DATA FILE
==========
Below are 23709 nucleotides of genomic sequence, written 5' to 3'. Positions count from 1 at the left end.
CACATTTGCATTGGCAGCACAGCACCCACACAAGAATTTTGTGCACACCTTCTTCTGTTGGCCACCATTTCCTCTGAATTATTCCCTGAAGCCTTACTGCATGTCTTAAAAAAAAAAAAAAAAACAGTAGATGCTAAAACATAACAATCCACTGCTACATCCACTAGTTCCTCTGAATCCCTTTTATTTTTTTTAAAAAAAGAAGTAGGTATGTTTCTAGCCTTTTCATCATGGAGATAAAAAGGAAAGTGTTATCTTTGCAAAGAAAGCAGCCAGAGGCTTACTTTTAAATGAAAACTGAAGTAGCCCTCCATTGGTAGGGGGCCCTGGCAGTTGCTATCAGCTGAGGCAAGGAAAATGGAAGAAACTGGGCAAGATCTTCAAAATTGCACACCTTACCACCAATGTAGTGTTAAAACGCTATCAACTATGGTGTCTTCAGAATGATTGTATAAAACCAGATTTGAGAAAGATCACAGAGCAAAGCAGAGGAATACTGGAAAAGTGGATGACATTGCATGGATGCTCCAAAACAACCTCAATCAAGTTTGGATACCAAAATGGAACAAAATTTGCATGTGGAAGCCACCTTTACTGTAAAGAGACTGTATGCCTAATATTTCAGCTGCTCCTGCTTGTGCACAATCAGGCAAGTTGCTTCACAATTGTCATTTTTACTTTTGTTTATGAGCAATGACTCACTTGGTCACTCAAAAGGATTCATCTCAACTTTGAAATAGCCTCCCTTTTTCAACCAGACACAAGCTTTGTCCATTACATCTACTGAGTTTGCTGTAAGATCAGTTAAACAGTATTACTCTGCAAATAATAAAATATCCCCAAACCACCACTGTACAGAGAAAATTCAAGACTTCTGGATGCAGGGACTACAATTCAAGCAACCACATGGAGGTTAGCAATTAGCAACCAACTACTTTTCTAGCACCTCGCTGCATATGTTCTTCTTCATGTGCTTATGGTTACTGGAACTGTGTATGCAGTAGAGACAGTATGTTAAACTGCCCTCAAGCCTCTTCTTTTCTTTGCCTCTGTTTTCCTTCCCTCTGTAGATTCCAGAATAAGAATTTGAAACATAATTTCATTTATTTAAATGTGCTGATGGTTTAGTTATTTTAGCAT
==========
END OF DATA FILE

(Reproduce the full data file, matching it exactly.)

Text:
Below are 23709 nucleotides of genomic sequence, written 5' to 3'. Positions count from 1 at the left end.
CACATTTGCATTGGCAGCACAGCACCCACACAAGAATTTTGTGCACACCTTCTTCTGTTGGCCACCATTTCCTCTGAATTATTCCCTGAAGCCTTACTGCATGTCTTAAAAAAAAAAAAAAAAACAGTAGATGCTAAAACATAACAATCCACTGCTACATCCACTAGTTCCTCTGAATCCCTTTTATTTTTTTTAAAAAAAGAAGTAGGTATGTTTCTAGCCTTTTCATCATGGAGATAAAAAGGAAAGTGTTATCTTTGCAAAGAAAGCAGCCAGAGGCTTACTTTTAAATGAAAACTGAAGTAGCCCTCCATTGGTAGGGGGCCCTGGCAGTTGCTATCAGCTGAGGCAAGGAAAATGGAAGAAACTGGGCAAGATCTTCAAAATTGCACACCTTACCACCAATGTAGTGTTAAAACGCTATCAACTATGGTGTCTTCAGAATGATTGTATAAAACCAGATTTGAGAAAGATCACAGAGCAAAGCAGAGGAATACTGGAAAAGTGGATGACATTGCATGGATGCTCCAAAACAACCTCAATCAAGTTTGGATACCAAAATGGAACAAAATTTGCATGTGGAAGCCACCTTTACTGTAAAGAGACTGTATGCCTAATATTTCAGCTGCTCCTGCTTGTGCACAATCAGGCAAGTTGCTTCACAATTGTCATTTTTACTTTTGTTTATGAGCAATGACTCACTTGGTCACTCAAAAGGATTCATCTCAACTTTGAAATAGCCTCCCTTTTTCAACCAGACACAAGCTTTGTCCATTACATCTACTGAGTTTGCTGTAAGATCAGTTAAACAGTATTACTCTGCAAATAATAAAATATCCCCAAACCACCACTGTACAGAGAAAATTCAAGACTTCTGGATGCAGGGACTACAATTCAAGCAACCACATGGAGGTTAGCAATTAGCAACCAACTACTTTTCTAGCACCTCGCTGCATATGTTCTTCTTCATGTGCTTATGGTTACTGGAACTGTGTATGCAGTAGAGACAGTATGTTAAACTGCCCTCAAGCCTCTTCTTTTCTTTGCCTCTGTTTTCCTTCCCTCTGTAGATTCCAGAATAAGAATTTGAAACATAATTTCATTTATTTAAATGTGCTGATGGTTTAGTTATTTTAGCAT